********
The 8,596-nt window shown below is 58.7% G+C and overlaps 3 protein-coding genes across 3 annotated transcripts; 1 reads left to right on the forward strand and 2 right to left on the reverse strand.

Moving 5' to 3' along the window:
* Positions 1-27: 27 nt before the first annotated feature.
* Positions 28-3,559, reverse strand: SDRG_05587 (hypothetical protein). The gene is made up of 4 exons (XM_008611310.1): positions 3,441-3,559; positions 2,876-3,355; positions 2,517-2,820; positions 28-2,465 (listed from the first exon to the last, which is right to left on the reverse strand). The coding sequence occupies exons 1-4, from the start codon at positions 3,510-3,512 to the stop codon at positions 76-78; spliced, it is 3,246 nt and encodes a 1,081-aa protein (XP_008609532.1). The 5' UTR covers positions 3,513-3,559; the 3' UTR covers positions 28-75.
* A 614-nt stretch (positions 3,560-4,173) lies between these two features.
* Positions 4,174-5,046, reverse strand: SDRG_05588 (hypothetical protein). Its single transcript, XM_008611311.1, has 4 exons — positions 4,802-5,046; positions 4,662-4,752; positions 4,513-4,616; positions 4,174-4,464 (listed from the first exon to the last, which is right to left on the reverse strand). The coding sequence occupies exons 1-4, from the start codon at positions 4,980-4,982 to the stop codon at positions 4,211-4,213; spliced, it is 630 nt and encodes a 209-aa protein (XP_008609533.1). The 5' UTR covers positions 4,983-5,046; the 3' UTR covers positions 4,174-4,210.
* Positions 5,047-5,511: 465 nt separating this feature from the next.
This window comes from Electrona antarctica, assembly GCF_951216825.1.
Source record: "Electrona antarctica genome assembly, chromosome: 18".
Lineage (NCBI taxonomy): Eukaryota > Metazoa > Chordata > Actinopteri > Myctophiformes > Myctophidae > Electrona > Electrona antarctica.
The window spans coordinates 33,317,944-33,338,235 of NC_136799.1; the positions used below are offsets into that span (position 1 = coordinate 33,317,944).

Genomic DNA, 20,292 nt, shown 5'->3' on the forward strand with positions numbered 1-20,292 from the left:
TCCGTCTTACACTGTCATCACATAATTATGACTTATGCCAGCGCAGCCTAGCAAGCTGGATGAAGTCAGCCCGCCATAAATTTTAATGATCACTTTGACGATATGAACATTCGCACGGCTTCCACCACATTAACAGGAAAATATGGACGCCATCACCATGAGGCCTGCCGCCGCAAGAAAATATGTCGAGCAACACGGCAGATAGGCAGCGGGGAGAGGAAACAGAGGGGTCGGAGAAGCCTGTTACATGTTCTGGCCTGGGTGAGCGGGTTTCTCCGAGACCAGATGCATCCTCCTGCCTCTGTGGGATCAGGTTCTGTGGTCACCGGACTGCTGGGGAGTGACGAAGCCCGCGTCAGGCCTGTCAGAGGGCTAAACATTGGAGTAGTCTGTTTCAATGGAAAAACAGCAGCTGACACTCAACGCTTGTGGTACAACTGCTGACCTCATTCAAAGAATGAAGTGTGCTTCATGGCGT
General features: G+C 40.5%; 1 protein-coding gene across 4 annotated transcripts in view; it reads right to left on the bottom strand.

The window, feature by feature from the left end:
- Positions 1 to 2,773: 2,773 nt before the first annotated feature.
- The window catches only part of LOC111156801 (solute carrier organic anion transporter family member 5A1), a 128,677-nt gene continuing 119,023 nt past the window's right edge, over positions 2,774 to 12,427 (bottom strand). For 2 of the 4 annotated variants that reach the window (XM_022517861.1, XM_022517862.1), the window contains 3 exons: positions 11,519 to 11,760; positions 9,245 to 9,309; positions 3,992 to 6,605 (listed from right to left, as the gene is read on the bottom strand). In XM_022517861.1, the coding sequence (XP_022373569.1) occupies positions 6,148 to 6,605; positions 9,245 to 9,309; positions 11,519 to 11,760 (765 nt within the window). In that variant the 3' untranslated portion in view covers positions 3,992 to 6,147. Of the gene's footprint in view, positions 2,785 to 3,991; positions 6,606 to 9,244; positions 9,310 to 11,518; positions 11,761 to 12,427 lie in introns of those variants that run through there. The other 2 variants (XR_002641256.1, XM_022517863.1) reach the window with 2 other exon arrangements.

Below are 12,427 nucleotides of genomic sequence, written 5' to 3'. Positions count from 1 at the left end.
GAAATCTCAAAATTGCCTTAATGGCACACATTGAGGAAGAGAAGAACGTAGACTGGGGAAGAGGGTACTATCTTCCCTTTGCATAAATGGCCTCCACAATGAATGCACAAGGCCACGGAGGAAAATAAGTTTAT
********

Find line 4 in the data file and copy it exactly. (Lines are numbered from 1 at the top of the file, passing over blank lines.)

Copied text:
* Positions 28-3,559, reverse strand: SDRG_05587 (hypothetical protein). The gene is made up of 4 exons (XM_008611310.1): positions 3,441-3,559; positions 2,876-3,355; positions 2,517-2,820; positions 28-2,465 (listed from the first exon to the last, which is right to left on the reverse strand). The coding sequence occupies exons 1-4, from the start codon at positions 3,510-3,512 to the stop codon at positions 76-78; spliced, it is 3,246 nt and encodes a 1,081-aa protein (XP_008609532.1). The 5' UTR covers positions 3,513-3,559; the 3' UTR covers positions 28-75.